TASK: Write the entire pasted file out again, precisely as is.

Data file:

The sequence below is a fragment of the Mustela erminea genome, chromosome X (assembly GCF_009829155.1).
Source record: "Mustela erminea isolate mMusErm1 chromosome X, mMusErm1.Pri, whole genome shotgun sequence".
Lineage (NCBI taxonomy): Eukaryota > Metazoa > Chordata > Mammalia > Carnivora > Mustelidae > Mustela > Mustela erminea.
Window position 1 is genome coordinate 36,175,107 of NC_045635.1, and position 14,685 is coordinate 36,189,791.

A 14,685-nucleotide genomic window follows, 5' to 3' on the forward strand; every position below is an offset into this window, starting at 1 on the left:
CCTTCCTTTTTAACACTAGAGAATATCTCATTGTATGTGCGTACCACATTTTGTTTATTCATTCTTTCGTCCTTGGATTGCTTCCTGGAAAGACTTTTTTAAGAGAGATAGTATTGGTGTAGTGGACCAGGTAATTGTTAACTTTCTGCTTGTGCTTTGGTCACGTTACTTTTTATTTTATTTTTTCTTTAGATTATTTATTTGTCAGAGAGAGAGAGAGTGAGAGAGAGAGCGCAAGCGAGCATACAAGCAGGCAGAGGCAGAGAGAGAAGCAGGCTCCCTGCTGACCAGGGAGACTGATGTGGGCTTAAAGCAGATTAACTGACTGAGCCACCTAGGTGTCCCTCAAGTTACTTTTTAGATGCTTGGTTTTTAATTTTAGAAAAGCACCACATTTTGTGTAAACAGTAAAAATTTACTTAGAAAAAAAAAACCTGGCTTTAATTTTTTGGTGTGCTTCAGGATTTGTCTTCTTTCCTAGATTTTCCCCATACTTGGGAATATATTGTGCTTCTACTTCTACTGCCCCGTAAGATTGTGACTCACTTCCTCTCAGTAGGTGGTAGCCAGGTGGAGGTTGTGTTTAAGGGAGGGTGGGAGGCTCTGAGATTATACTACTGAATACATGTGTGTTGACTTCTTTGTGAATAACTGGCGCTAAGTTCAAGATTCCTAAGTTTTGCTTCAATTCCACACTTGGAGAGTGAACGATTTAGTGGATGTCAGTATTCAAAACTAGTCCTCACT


The sequence below is a fragment of the Mustela erminea genome, chromosome X (assembly GCF_009829155.1).
Source record: "Mustela erminea isolate mMusErm1 chromosome X, mMusErm1.Pri, whole genome shotgun sequence".
Lineage (NCBI taxonomy): Eukaryota > Metazoa > Chordata > Mammalia > Carnivora > Mustelidae > Mustela > Mustela erminea.
Window position 1 is genome coordinate 36,175,107 of NC_045635.1, and position 14,685 is coordinate 36,189,791.

A 14,685-nucleotide genomic window follows, 5' to 3' on the forward strand; every position below is an offset into this window, starting at 1 on the left:
CCTTCCTTTTTAACACTAGAGAATATCTCATTGTATGTGCGTACCACATTTTGTTTATTCATTCTTTCGTCCTTGGATTGCTTCCTGGAAAGACTTTTTTAAGAGAGATAGTATTGGTGTAGTGGACCAGGTAATTGTTAACTTTCTGCTTGTGCTTTGGTCACGTTACTTTTTATTTTATTTTTTCTTTAGATTATTTATTTGTCAGAGAGAGAGAGAGTGAGAGAGAGAGCGCAAGCGAGCATACAAGCAGGCAGAGGCAGAGAGAGAAGCAGGCTCCCTGCTGACCAGGGAGACTGATGTGGGCTTAAAGCAGATTAACTGACTGAGCCACCTAGGTGTCCCTCAAGTTACTTTTTAGATGCTTGGTTTTTAATTTTAGAAAAGCACCACATTTTGTGTAAACAGTAAAAATTTACTTAGAAAAAAAAAACCTGGCTTTAATTTTTTGGTGTGCTTCAGGATTTGTCTTCTTTCCTAGATTTTCCCCATACTTGGGAATATATTGTGCTTCTACTTCTACTGCCCCGTAAGATTGTGACTCACTTCCTCTCAGTAGGTGGTAGCCAGGTGGAGGTTGTGTTTAAGGGAGGGTGGGAGGCTCTGAGATTATACTACTGAATACATGTGTGTTGACTTCTTTGTGAATAACTGGCGCTAAGTTCAAGATTCCTAAGTTTTGCTTCAATTCCACACTTGGAGAGTGAACGATTTAGTGGATGTCAGTATTCAAAACTAGTCCTCACT